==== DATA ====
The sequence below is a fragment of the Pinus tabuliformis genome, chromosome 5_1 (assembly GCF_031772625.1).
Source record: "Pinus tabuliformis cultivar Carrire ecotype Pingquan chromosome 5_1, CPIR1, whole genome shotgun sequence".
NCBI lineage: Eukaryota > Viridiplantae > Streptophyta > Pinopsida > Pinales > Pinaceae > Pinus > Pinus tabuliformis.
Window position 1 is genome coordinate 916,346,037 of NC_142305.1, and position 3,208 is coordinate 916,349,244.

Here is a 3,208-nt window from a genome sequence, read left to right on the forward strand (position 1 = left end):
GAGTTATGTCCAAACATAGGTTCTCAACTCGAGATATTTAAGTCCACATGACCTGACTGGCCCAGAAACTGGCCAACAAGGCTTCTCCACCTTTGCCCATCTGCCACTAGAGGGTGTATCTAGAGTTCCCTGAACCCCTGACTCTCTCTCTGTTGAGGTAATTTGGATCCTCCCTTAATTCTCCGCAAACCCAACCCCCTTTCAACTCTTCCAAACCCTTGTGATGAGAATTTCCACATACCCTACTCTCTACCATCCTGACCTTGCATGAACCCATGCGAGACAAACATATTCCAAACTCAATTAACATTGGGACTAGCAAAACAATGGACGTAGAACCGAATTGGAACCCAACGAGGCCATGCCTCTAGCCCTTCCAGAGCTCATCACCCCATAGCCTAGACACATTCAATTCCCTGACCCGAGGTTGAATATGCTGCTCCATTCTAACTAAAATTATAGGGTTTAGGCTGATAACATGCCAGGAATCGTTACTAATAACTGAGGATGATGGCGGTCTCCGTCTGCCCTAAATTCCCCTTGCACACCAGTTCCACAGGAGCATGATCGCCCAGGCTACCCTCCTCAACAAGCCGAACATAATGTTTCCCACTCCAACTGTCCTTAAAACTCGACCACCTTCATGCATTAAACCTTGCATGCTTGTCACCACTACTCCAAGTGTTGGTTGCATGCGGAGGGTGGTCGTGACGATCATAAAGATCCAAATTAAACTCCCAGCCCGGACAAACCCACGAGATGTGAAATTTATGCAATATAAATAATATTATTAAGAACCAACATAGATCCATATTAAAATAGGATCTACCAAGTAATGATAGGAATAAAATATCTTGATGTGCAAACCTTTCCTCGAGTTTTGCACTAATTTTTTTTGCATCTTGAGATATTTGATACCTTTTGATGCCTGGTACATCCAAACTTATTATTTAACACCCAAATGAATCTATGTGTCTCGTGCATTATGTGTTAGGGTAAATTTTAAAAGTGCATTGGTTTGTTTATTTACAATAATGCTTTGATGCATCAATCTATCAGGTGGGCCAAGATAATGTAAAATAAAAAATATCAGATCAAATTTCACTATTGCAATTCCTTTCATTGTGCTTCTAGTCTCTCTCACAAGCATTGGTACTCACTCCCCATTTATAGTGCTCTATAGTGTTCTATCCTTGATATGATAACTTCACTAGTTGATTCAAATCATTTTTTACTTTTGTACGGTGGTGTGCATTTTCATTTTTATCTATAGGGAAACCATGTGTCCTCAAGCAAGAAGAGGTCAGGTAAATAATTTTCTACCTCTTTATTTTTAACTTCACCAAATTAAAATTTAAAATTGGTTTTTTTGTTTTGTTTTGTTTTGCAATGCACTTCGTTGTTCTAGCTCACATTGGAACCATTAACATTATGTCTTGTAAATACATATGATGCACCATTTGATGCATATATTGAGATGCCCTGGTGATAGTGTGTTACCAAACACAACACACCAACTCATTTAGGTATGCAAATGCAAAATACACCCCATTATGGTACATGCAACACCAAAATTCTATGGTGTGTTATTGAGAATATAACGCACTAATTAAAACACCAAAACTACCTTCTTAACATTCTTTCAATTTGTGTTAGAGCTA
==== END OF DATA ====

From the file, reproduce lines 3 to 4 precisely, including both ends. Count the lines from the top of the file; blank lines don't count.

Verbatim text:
NCBI lineage: Eukaryota > Viridiplantae > Streptophyta > Pinopsida > Pinales > Pinaceae > Pinus > Pinus tabuliformis.
Window position 1 is genome coordinate 916,346,037 of NC_142305.1, and position 3,208 is coordinate 916,349,244.